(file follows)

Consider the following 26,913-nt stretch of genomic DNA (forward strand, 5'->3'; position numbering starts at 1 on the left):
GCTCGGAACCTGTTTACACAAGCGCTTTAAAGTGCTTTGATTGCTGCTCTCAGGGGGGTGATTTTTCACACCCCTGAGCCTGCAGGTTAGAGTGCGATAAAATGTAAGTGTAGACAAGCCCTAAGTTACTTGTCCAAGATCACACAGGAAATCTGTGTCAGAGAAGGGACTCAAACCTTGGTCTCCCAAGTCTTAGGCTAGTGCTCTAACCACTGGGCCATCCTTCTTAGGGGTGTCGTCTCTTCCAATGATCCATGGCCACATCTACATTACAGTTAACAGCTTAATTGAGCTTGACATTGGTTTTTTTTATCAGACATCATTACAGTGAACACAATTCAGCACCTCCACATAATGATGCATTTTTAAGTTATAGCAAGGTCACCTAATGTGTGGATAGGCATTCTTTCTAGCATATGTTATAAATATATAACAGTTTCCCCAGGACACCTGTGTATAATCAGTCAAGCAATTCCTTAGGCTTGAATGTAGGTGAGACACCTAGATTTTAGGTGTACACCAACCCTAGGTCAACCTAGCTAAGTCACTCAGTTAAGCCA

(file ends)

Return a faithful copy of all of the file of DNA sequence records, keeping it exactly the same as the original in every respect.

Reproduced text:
Consider the following 26,913-nt stretch of genomic DNA (forward strand, 5'->3'; position numbering starts at 1 on the left):
GCTCGGAACCTGTTTACACAAGCGCTTTAAAGTGCTTTGATTGCTGCTCTCAGGGGGGTGATTTTTCACACCCCTGAGCCTGCAGGTTAGAGTGCGATAAAATGTAAGTGTAGACAAGCCCTAAGTTACTTGTCCAAGATCACACAGGAAATCTGTGTCAGAGAAGGGACTCAAACCTTGGTCTCCCAAGTCTTAGGCTAGTGCTCTAACCACTGGGCCATCCTTCTTAGGGGTGTCGTCTCTTCCAATGATCCATGGCCACATCTACATTACAGTTAACAGCTTAATTGAGCTTGACATTGGTTTTTTTTATCAGACATCATTACAGTGAACACAATTCAGCACCTCCACATAATGATGCATTTTTAAGTTATAGCAAGGTCACCTAATGTGTGGATAGGCATTCTTTCTAGCATATGTTATAAATATATAACAGTTTCCCCAGGACACCTGTGTATAATCAGTCAAGCAATTCCTTAGGCTTGAATGTAGGTGAGACACCTAGATTTTAGGTGTACACCAACCCTAGGTCAACCTAGCTAAGTCACTCAGTTAAGCCA